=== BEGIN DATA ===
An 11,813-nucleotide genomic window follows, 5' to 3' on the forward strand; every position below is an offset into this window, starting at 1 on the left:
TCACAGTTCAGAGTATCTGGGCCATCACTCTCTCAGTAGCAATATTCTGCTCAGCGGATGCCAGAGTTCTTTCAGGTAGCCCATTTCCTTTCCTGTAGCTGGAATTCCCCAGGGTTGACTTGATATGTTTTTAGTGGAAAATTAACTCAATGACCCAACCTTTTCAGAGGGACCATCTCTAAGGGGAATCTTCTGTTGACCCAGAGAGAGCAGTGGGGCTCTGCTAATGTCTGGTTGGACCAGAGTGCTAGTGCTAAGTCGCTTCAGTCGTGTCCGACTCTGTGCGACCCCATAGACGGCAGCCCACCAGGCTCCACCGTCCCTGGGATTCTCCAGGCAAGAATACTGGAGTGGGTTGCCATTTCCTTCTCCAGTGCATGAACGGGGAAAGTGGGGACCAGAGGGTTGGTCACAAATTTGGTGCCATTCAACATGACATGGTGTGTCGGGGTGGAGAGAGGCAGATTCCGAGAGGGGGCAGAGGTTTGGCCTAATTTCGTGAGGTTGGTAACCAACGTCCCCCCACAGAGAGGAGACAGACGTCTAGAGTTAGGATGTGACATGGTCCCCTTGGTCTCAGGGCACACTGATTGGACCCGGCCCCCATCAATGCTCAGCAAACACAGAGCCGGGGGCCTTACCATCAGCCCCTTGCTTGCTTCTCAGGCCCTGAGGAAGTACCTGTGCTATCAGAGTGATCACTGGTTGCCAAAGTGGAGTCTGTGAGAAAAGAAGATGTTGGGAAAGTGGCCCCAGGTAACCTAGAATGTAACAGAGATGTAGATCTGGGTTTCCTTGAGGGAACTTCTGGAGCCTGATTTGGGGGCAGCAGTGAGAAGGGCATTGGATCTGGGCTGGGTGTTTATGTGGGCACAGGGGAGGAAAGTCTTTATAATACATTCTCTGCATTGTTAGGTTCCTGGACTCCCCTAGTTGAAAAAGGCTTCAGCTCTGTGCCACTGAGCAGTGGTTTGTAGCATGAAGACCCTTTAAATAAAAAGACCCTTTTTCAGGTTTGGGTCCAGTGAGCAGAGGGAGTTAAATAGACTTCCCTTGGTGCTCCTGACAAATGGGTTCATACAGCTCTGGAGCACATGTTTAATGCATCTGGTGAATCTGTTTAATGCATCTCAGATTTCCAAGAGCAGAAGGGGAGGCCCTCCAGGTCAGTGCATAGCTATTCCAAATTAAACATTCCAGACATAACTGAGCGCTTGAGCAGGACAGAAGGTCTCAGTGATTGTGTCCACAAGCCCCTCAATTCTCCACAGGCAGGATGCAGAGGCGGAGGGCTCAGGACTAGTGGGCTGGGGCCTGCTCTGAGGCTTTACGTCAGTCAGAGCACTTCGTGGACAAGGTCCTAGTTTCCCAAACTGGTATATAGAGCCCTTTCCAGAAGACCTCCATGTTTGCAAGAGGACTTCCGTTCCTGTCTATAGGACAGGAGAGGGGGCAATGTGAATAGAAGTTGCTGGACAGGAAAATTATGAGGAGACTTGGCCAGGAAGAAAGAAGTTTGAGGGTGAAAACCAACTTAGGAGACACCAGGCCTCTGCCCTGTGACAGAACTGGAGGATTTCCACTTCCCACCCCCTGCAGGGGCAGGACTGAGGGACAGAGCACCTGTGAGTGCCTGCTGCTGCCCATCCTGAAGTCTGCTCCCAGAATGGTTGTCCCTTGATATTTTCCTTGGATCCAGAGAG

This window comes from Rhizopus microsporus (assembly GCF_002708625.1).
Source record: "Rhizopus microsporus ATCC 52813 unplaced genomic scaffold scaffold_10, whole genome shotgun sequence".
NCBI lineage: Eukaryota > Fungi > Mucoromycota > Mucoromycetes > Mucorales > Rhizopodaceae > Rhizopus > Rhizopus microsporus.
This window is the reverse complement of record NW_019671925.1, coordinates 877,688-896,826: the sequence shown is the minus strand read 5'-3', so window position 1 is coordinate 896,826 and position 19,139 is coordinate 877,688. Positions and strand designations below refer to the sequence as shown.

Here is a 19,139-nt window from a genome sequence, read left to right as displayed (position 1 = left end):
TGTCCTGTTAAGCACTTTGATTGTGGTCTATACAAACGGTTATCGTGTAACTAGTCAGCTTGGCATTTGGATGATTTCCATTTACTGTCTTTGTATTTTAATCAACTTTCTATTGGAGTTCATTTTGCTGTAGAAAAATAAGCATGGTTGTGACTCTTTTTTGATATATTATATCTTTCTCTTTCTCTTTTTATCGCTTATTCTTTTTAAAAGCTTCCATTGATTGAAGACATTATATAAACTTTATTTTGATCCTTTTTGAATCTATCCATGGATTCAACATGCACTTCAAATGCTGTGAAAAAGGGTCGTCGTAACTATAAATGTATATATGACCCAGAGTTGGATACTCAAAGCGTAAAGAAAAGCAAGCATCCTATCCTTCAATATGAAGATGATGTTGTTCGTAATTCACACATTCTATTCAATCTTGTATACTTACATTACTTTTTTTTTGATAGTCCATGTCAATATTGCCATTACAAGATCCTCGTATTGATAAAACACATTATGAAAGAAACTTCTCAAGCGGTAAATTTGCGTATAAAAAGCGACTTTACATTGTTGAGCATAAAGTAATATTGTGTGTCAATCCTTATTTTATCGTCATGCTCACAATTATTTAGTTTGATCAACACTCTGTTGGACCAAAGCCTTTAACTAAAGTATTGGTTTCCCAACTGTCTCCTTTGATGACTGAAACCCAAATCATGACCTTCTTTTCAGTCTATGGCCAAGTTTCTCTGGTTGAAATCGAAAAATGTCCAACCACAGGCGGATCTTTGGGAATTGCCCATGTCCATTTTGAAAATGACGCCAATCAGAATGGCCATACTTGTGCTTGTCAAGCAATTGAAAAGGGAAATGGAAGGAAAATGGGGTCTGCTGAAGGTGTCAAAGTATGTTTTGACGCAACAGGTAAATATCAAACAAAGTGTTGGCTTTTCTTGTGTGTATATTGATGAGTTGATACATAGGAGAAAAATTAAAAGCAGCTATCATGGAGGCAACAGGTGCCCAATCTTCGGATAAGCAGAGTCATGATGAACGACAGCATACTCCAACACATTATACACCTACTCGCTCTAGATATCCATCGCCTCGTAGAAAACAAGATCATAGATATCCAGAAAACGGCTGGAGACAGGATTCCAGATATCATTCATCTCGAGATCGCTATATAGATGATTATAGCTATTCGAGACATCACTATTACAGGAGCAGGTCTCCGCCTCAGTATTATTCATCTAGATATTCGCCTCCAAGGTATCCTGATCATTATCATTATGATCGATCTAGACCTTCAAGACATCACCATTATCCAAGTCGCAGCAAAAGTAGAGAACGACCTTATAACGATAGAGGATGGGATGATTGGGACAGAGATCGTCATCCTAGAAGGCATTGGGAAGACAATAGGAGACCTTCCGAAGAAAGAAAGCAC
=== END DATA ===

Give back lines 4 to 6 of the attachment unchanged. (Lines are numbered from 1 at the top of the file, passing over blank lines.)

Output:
Source record: "Rhizopus microsporus ATCC 52813 unplaced genomic scaffold scaffold_10, whole genome shotgun sequence".
NCBI lineage: Eukaryota > Fungi > Mucoromycota > Mucoromycetes > Mucorales > Rhizopodaceae > Rhizopus > Rhizopus microsporus.
This window is the reverse complement of record NW_019671925.1, coordinates 877,688-896,826: the sequence shown is the minus strand read 5'-3', so window position 1 is coordinate 896,826 and position 19,139 is coordinate 877,688. Positions and strand designations below refer to the sequence as shown.